Some parents resist the idea that they should raise their children by giving them a religious grounding, plant them in the church. They argue that we need to let our children choose their own way, find their own beliefs. Of course, people eventually do, but they will have a harder time finding a blessed life if they have not been grounded in one.
When we plant our children in the community of God’s people and immerse them in the Christian faith, we are not robbing them of choice, but giving them a grounding in good soil, next to a refreshing and life-giving stream of God’s grace and truth.
“The wicked are not so….” Now the Psalm turns its attention to the alternative lifestyle. Who are the “wicked?” They are not necessarily those whose lives are bent on evil, hatred, and violence. In the world of the Psalm, the wicked are those who refuse to live by God’s law, whose lives have no grounding in the Creator God, who wander through life with no real goal or purpose beyond their immediate needs or happiness.
The Psalm doesn’t bother to give us a graphic picture of wickedness, but focuses on its end. They are “like chaff that the wind drives away,” and who “will not stand in the judgment.” Life apart from God, life in the desert of a godless world, is weightless, like the chaff that blows away. It has no grounding, no lasting source of nourishment. The opposite of blessedness is nothingness, meaninglessness.
The bottom line of all this is that “the Lord watches over the way of the righteous, but the way of the wicked will perish.” Living the blessed life means that we do not have a God who is constantly pointing the finger of judgement at us, condemning our behavior. We have a God who loves us, watches over us, and guides us.
As Christians, we know that this blessed life is not something we achieve, it is a gift of grace in Jesus Christ. He is the one true and good human being, the one righteous man. It is in his righteousness, not our own, that we find the blessedness we want. He is our savior from sin by his death and resurrection, and he is the power by which we can live a blessed life by the gift of his Spirit.
Preaching the Text:
1). James K. A. Smith has written a series of books on what he calls “cultural liturgies.” Much of his thought is accessibly summed up in “You Are What You Love.” It may seem strange to talk about cultural influences on our lives as “liturgies,” but Smith shows how many attractions in our culture act on us like liturgies, shaping our lives. He colorfully describes the liturgy of the Mall and the liturgy of the sports stadium. He shows how these liturgies act as stories that form us in often unconscious ways.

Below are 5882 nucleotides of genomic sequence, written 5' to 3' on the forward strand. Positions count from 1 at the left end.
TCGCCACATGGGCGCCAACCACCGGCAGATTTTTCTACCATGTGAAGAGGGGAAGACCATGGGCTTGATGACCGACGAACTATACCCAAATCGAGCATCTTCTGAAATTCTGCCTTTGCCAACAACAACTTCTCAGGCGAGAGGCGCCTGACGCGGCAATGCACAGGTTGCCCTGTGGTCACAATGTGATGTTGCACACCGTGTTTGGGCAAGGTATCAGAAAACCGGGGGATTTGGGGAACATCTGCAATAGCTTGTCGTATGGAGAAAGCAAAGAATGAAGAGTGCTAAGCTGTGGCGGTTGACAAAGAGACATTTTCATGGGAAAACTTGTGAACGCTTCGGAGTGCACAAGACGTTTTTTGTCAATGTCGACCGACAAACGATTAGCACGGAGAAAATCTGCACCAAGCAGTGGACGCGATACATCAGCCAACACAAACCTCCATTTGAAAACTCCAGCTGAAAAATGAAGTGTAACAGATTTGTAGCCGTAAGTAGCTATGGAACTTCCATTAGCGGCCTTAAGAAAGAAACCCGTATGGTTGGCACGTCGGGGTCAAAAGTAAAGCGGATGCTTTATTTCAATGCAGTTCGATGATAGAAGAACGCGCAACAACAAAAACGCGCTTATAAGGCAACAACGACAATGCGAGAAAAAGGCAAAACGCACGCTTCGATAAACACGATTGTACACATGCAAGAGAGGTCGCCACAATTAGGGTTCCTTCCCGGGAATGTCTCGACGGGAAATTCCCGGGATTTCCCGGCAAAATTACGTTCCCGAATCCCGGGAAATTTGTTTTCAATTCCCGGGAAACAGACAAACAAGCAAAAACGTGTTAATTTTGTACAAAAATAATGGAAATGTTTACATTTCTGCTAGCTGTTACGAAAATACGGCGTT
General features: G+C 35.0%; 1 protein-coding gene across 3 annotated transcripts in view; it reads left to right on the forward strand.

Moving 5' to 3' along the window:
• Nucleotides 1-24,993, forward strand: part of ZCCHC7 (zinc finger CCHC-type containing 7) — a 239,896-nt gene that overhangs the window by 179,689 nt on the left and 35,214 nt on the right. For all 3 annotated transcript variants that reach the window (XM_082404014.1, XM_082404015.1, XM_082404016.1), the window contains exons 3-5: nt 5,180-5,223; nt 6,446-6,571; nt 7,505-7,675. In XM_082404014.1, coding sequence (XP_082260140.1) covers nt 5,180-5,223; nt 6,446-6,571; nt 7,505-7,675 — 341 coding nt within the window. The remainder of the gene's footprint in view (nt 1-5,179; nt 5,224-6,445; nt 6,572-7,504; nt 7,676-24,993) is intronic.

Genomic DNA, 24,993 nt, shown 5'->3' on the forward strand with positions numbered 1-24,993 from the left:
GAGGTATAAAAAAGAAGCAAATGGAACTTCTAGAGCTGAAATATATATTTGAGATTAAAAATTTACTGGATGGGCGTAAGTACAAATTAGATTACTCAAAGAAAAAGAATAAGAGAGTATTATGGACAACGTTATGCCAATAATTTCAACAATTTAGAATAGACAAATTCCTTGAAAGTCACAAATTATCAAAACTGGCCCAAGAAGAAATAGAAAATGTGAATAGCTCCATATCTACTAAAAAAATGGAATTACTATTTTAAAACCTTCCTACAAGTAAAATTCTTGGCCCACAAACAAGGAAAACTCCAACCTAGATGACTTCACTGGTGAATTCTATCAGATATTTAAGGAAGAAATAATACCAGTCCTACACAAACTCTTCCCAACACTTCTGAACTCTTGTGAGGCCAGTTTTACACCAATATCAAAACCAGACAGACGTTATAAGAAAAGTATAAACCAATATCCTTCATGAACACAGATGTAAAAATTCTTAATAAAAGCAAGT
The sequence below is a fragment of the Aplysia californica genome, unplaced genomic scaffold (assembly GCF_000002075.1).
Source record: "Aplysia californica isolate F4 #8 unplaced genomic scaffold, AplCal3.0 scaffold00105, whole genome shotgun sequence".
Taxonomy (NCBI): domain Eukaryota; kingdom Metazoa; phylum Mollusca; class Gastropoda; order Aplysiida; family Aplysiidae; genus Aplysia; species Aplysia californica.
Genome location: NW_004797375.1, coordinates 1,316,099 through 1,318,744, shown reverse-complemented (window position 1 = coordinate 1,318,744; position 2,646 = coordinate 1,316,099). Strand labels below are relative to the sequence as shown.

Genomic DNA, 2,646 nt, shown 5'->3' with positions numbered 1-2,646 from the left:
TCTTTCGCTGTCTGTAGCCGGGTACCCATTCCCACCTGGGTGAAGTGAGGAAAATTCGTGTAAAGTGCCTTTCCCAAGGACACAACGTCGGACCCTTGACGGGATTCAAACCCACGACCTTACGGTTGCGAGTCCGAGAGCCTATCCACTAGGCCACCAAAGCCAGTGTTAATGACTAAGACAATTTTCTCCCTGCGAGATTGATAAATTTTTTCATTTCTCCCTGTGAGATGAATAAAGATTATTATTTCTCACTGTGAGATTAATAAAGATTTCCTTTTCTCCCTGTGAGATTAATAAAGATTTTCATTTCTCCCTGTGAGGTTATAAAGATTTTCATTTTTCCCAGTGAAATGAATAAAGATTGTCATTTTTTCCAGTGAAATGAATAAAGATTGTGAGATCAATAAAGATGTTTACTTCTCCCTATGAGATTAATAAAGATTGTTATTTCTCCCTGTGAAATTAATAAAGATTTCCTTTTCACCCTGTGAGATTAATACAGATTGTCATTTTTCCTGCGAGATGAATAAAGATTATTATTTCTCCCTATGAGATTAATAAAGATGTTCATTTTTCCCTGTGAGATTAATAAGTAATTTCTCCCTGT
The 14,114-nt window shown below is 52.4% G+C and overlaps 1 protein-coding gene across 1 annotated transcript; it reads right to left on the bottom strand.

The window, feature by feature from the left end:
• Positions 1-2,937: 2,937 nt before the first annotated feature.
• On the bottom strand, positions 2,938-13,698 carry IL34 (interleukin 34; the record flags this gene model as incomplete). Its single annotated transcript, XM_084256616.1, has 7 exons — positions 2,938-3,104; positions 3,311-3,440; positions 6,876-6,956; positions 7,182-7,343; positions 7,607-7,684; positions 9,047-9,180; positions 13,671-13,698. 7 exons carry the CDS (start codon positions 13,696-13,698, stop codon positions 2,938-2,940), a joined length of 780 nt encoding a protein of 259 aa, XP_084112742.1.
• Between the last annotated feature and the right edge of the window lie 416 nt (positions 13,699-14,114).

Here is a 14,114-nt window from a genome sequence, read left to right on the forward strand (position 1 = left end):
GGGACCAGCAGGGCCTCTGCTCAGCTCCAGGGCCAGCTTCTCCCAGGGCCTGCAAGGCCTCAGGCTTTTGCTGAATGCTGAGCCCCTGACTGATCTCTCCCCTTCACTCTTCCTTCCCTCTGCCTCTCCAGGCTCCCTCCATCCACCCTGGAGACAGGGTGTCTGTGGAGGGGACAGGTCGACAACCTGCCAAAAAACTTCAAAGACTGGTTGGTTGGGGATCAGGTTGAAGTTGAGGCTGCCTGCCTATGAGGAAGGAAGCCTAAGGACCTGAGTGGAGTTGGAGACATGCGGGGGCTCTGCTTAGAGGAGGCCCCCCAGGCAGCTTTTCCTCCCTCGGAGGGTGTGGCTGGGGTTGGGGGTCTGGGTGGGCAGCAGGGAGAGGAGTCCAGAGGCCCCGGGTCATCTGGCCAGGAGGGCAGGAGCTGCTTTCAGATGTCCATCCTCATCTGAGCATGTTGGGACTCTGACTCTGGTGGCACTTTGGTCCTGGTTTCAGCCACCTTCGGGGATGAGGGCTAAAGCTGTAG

But Smith also describes how the worship of the church acts as a kind of counter-liturgy to the liturgies of the world. The church’s liturgy, its worship, draws us into the story of God, and calls us into living in that story. He also urges the church to pay attention to its worship so that it doesn’t just mimic the liturgies of the world.
The Preacher will find many good examples here of the ways in which we unknowingly follow the advice of the wicked, walk the path of sinners and sit in the seat of scoffers. But you will also find ways to urge your people to see the church’s worship as a crucial antidote to the domination of various cultural liturgies in our lives.
2). Speaking of liturgies, I recently decided to take a look at John McCain’s funeral at Washington Cathedral, not really intending to watch the whole thing. But I was captivated and watched the whole service. In a culture increasingly marked by tribalism, division, and enmity, the McCain funeral was a strong counter-liturgy. It urged a return to bi-partisanship, cooperation, and unity of purpose. It told a different story about America than the story of fear, division, and and animosity so prevalent today.
Amazingly, the funeral was shown on almost all the networks simultaneously. There was a shared feeling that this was something we needed to reshape ourselves and our nation. And surprisingly to me, this was not merely a cultural liturgy, it was set in the context of the Christian liturgy, the hymns, prayers, and Scriptures of which told a different story, called us to live in a different drama.
3). I would not recommend watching TV series as an activity akin to being planted like a tree by the water. It’s interesting, however, that a series like Mad Men, or The Sopranos that focus the on the life of wicked people, have a deeper message. After watching these programs week after week, the effect was not that I would like to emulate Tony Soprano or Don Draper or their cohorts, but just the opposite. It revealed how empty, meaningless, and ultimately destructive such a life really is. Evil, when seen in all its sordid reality is seldom attractive.
4). It is fascinating to trace the image of trees in the Bible. From the trees planted in the garden of Eden, to the fruit tree-lined boulevard in Revelation 22, trees are often used as a symbol for vitality and growth.
They will be called oaks of righteousness,
a planting of the Lord
for the display of his splendor. (Isaiah 61:3)
But I am like an olive tree flourishing in the house of God; I trust in God’s unfailing love for ever and ever. (Psalm 52:8)